It appears that Dal Toro, the classic car show/restaurant company, has been stopped in its tracks by a lawsuit filed by Italian car maker Lamborghini. The company, which has a location on the Las Vegas Strip, has settled the suit and agreed to stop using a logo similar to Lamborghini’s bull-in-shield design to promote itself.

According to litigation filed by Lamborghini in federal court in July, Dal Toro was selling apparel and accessories with an imitation Lamborghini logo on them. The “knockoffs” were made and sold without permission from Lamborghini to license its trademarked logo, the lawsuit claimed.

Dal Toro, which displays exotic cars in showrooms attached to the company’s Italian restaurants, initially refuted the charges, but it and the Italian automaker later reached a settlement that was filed with the court in Las Vegas the week of Feb. 23. Under the terms of the settlement, Dal Toro will agree not to use Lamborghini’s trademarked materials or “any marks confusingly similar.” The company will also submit to an injunction against creating or using a similar bull-in-shield logo with the Dal Toro name on it for use on apparel, restaurant items or promotional materials such as business cards.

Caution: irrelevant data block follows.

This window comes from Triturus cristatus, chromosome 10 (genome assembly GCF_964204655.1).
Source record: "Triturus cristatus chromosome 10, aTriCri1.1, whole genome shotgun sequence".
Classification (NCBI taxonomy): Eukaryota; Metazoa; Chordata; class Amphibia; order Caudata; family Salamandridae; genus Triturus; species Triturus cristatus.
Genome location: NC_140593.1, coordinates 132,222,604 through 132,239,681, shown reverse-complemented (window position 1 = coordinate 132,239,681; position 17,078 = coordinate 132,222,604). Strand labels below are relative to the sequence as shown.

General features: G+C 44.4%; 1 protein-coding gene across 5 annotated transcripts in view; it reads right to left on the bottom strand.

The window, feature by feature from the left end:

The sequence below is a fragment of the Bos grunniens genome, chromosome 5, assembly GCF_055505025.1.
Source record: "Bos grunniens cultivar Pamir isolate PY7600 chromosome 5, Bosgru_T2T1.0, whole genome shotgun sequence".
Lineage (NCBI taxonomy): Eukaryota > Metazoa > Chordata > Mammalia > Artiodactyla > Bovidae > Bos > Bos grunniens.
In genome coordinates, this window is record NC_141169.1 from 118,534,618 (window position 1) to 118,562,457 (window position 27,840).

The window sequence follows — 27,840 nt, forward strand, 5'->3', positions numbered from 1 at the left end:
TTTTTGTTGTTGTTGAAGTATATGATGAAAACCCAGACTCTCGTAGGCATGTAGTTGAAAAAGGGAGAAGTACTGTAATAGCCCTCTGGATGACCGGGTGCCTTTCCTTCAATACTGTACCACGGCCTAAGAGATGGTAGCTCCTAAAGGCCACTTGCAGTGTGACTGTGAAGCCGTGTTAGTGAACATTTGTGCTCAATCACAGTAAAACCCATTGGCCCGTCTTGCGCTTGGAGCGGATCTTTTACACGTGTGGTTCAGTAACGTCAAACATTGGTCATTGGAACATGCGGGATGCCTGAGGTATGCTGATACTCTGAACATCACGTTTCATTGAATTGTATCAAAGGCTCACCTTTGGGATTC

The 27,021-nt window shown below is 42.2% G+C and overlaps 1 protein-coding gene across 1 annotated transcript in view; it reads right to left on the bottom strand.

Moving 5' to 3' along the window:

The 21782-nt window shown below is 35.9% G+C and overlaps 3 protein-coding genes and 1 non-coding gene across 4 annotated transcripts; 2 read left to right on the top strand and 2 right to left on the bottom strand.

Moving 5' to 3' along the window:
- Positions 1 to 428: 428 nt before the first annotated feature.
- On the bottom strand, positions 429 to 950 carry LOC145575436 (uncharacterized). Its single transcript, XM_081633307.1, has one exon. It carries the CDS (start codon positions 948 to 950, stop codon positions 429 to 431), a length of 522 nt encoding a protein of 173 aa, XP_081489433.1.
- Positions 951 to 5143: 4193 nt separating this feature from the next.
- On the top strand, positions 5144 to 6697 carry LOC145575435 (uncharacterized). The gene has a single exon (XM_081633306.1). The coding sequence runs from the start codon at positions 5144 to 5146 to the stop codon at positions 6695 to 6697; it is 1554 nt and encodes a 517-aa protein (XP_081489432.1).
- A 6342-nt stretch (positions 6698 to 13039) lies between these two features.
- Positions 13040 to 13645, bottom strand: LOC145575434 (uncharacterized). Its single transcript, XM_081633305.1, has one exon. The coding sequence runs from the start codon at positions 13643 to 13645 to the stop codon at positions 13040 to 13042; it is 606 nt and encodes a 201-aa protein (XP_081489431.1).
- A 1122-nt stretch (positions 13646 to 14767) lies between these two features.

Besides its Las Vegas location, Dal Toro has locations in Miami and in the Caribbean.

Commercial disputes over trademarks or copyrights can be tricky. Anyone who is accused of violating a business’ intellectual property rights could face a large judgment against his or her business, depending on the evidence.

Source: VEGAS INC, “Las Vegas restaurant agrees to drop use of Lamborghini trademarks,” Steve Green, Feb. 23, 2012